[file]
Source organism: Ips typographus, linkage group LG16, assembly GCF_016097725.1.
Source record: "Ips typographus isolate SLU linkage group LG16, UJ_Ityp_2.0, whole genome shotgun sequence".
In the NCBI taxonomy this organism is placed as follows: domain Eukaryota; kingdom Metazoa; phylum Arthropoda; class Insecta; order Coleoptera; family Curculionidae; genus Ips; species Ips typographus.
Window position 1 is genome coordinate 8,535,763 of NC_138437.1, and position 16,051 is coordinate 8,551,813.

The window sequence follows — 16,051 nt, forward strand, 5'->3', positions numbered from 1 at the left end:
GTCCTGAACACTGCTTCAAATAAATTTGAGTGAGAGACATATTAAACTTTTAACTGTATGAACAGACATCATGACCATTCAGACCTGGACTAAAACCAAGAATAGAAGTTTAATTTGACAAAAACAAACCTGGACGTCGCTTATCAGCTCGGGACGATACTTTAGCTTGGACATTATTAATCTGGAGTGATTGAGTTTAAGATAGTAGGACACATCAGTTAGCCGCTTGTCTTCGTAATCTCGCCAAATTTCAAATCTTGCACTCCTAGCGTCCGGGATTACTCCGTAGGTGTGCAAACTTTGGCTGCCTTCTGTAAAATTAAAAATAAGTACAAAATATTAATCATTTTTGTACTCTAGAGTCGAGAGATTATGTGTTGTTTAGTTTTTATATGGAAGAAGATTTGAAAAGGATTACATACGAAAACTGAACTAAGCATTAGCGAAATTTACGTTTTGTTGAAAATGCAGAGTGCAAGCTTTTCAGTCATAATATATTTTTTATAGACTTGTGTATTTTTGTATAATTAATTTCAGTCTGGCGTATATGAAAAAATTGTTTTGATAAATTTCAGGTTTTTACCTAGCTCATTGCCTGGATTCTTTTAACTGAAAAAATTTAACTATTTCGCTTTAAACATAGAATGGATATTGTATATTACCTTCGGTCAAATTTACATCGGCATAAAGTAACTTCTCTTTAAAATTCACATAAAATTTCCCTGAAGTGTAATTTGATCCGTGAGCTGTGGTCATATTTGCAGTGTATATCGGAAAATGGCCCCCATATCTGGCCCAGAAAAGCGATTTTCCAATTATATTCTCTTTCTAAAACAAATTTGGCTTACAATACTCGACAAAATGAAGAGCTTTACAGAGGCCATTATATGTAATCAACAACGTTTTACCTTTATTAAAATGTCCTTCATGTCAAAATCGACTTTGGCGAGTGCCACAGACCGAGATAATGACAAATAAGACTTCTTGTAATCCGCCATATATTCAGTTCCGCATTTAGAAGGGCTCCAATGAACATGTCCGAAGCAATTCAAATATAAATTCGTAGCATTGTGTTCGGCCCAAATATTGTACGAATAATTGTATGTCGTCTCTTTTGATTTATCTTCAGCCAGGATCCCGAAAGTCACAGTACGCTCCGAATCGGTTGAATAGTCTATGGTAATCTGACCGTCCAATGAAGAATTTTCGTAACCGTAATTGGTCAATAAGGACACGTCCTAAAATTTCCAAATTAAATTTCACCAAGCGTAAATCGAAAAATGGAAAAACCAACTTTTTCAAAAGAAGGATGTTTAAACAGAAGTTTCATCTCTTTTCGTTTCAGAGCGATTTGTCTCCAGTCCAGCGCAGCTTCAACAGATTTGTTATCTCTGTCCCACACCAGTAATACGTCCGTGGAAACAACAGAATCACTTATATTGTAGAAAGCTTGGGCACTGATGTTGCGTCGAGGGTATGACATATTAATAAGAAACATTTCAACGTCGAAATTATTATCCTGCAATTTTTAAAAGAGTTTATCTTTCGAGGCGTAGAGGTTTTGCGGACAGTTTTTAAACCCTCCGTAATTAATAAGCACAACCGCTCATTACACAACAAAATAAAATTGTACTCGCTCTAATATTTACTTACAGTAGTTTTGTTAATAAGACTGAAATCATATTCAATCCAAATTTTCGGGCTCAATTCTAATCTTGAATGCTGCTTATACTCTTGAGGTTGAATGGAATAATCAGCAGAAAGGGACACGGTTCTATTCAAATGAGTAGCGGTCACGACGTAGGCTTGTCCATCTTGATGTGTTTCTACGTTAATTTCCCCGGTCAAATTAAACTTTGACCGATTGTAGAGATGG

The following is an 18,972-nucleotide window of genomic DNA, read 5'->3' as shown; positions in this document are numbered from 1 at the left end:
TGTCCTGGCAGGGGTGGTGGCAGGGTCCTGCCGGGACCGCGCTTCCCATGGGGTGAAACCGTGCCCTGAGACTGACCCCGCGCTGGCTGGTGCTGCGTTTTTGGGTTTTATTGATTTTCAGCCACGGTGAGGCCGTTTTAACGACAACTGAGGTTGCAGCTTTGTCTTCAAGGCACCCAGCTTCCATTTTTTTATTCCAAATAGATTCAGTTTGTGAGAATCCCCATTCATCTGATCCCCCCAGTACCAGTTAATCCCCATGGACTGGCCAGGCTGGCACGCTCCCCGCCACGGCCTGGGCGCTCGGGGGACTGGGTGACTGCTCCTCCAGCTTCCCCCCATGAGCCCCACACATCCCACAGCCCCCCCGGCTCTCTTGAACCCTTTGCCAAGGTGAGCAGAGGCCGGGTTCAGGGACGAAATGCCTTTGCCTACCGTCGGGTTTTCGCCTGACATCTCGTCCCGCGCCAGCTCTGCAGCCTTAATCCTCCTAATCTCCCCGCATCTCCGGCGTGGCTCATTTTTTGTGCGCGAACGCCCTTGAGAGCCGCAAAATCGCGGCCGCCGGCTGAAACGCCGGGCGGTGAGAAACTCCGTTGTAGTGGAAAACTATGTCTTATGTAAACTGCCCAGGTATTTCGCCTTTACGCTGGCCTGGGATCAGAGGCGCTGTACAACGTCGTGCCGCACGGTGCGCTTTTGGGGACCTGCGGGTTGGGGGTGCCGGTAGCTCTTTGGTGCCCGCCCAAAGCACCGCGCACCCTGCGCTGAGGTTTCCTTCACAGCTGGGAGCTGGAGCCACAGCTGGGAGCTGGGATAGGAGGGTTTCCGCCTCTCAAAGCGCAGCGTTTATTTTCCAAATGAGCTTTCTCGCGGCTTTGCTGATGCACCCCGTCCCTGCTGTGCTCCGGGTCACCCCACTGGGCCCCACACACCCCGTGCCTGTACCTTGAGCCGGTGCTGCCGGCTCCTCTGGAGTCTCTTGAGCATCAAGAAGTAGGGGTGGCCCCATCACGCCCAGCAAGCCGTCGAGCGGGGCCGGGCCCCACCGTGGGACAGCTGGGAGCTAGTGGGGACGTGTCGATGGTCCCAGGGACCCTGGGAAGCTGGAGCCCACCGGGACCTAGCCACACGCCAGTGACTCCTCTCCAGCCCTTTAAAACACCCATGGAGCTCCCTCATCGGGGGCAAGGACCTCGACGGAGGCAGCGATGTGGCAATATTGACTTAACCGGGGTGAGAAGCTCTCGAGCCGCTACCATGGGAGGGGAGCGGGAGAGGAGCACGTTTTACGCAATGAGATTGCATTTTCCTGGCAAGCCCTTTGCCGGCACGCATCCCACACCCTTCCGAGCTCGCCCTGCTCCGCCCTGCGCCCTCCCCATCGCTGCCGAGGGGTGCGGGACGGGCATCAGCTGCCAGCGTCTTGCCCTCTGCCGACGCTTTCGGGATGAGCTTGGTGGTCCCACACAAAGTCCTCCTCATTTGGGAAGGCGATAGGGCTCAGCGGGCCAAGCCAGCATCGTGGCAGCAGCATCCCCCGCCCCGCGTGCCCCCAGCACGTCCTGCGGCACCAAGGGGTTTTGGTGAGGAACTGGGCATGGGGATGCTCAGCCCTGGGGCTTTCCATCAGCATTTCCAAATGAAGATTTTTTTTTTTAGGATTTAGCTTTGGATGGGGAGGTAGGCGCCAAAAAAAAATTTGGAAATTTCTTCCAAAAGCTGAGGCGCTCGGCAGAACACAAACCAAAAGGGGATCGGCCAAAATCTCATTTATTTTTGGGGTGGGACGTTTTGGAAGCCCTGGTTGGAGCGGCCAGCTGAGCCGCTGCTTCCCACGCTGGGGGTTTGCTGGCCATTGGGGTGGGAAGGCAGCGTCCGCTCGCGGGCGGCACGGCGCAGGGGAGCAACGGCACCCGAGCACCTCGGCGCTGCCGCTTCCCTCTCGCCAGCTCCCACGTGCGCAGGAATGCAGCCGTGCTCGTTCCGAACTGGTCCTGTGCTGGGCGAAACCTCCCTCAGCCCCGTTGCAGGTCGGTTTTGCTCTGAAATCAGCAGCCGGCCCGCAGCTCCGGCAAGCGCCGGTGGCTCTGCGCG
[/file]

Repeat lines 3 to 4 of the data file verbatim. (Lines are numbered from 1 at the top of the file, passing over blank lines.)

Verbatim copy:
In the NCBI taxonomy this organism is placed as follows: domain Eukaryota; kingdom Metazoa; phylum Arthropoda; class Insecta; order Coleoptera; family Curculionidae; genus Ips; species Ips typographus.
Window position 1 is genome coordinate 8,535,763 of NC_138437.1, and position 16,051 is coordinate 8,551,813.